UNIONS Polishing a tarnished image
Less than a decade ago, President Ronald Reagan, himself a former Screen Actors Guild union leader, fired 11,500 striking air traffic controllers. Public sympathy rallied around management--in this case Reagan and the Federal Aviation Administration--not around the overworked, stressed-out working men and women on the picket line.
The chief Executive's dramatic move left the Professional Air Traffic Controllers Organization in shambles and dramatized in living color, in living rooms across the country, the plight of America's unions. PATCO's woes represented a general helplessness and isolation among organized labor, and seemed to give the 'OK' to corporate America to lash back at the once-powerful unions. Many signs pointed to the movement's demise. The descendents of Samuel Gompers, John L. Lewis, Walter P. Reuther, and George Meany appeared to have run out of steam.
But a funny thing happened on the way to the burial. Union leaders began to recognize the power of public relations and external communications. Insular unions started opening up to the media and employing cooperative instead of confrontational tactics with management. Proletarian union newspapers metamorphosized into slick, full-color news magazines. Organized labor even discovered the marvels of video. While the union hall is still far from Madison Avenue, these days any union worth its salt is plugged into electronic communications.
"Any union in today's society that doesn't have good communication with its members and the public will not survive," says Gary Hubbard, director of communications for the United Steelworkers of America in Pittsburgh. "We don't want to spend our total treasury on public relations, but we certainly can't afford to ignore the value of a good public image."
Necessity, new leadership, and a period of intense introspection have forced the unions to change their tack. "There was a genuine realization that they weren't doing everything they should and consequently were coming up short," says Tom Conway, president of Maurer Anderson & Conway, one of a handful of Washington, DC-based public relations agencies that do a lot of work with unions. Conway attributes a fair amount of the change to organized labor's young leaders, whose orientation is television and mass communications.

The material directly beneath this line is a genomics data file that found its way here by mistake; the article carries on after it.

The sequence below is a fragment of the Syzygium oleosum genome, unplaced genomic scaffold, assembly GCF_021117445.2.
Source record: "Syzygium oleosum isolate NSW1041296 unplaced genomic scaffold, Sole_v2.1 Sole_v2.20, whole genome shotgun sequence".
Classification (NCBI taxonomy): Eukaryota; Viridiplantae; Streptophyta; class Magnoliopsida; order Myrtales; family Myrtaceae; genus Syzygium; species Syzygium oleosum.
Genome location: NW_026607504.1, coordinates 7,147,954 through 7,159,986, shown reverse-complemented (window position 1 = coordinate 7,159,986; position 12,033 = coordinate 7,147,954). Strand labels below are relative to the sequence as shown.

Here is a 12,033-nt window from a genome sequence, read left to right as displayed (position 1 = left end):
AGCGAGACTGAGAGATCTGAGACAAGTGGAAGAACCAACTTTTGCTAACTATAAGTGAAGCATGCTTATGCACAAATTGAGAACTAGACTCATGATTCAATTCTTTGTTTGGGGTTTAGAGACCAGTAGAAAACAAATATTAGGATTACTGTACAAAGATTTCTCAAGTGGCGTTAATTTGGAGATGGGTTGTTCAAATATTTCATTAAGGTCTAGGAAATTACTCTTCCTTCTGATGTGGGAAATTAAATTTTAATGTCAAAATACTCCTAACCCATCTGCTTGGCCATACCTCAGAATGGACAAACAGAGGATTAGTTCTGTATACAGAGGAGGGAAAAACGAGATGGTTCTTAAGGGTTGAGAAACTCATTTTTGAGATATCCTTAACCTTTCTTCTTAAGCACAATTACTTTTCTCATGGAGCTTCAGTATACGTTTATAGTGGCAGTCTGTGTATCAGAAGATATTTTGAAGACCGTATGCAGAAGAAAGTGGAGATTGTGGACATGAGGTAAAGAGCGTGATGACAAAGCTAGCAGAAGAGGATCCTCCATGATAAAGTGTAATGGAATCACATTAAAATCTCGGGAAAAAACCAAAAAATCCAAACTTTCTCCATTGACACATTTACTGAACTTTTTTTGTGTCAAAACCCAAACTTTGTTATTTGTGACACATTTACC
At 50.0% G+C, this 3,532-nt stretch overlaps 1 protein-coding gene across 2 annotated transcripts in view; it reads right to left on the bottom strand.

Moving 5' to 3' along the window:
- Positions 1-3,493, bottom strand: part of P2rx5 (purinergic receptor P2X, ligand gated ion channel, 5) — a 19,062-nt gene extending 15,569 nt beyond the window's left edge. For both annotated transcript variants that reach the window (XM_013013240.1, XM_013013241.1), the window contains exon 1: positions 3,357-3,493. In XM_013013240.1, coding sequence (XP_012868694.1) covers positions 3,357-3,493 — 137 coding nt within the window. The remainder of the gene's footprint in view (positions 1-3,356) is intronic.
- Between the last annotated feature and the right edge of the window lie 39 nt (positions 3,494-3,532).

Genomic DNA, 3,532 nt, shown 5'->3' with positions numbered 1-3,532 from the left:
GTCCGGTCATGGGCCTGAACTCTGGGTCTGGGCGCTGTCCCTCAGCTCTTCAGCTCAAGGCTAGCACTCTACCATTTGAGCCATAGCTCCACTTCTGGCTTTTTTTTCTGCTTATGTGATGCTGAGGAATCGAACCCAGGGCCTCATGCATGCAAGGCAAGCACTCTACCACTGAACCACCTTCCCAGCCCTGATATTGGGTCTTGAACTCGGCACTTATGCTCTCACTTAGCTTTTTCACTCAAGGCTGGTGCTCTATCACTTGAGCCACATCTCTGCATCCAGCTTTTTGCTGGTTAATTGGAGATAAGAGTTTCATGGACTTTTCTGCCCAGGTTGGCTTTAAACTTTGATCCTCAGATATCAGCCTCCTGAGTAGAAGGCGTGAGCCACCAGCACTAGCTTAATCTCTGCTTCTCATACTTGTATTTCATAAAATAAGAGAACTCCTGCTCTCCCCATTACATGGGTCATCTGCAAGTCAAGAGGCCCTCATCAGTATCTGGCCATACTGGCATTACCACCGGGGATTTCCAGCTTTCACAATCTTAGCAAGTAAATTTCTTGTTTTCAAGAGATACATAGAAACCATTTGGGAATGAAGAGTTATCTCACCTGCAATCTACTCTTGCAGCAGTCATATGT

Anatomy of a downfall
Organized labor's focus on public relations and communications didn't develop overnight. The unions always did a fair amount of internal work, but is wasn't until the last decade, when hardship struck, that labor really looked outward.
A series of major transportation strikes in the fifties and sixties--subway, commuter rail, airlines--didn't endear unions to the public or to the news media. Then came recessions, an oil embargo, foreign competition, dislocations from deregulation, and American investment overseas. Plant closings in the Northeast and Midwest hit unions in their traditional strongholds. The country was shifting from a production economy to a service economy. Lean times made the leadership more concessionary. Public confidence in organized labor eroded.
The statistics traced a downhill ski slope. In 1968, organized labor represented nearly one out of every three working men and women. By 1977, unions claimed less than one quarter of the work force. Membership losses continued through the mid-eighties. Once a vital force in the country, organized labor was in disarray. The term itself seemed an oxymoron.
Unions also had developed a mammoth image problem. They were seen as being arrogant, autocratic, irresponsible, corrupt, a bunch of aging dinosaurs no longer relevant to a changing world.
"The idea was that labor was stick-in-the-mud, dyed-in-the-wool, intransigent, militant," says Ruth Whitman, assistant director of public affairs for the American Federation of Teachers in Washington, DC. …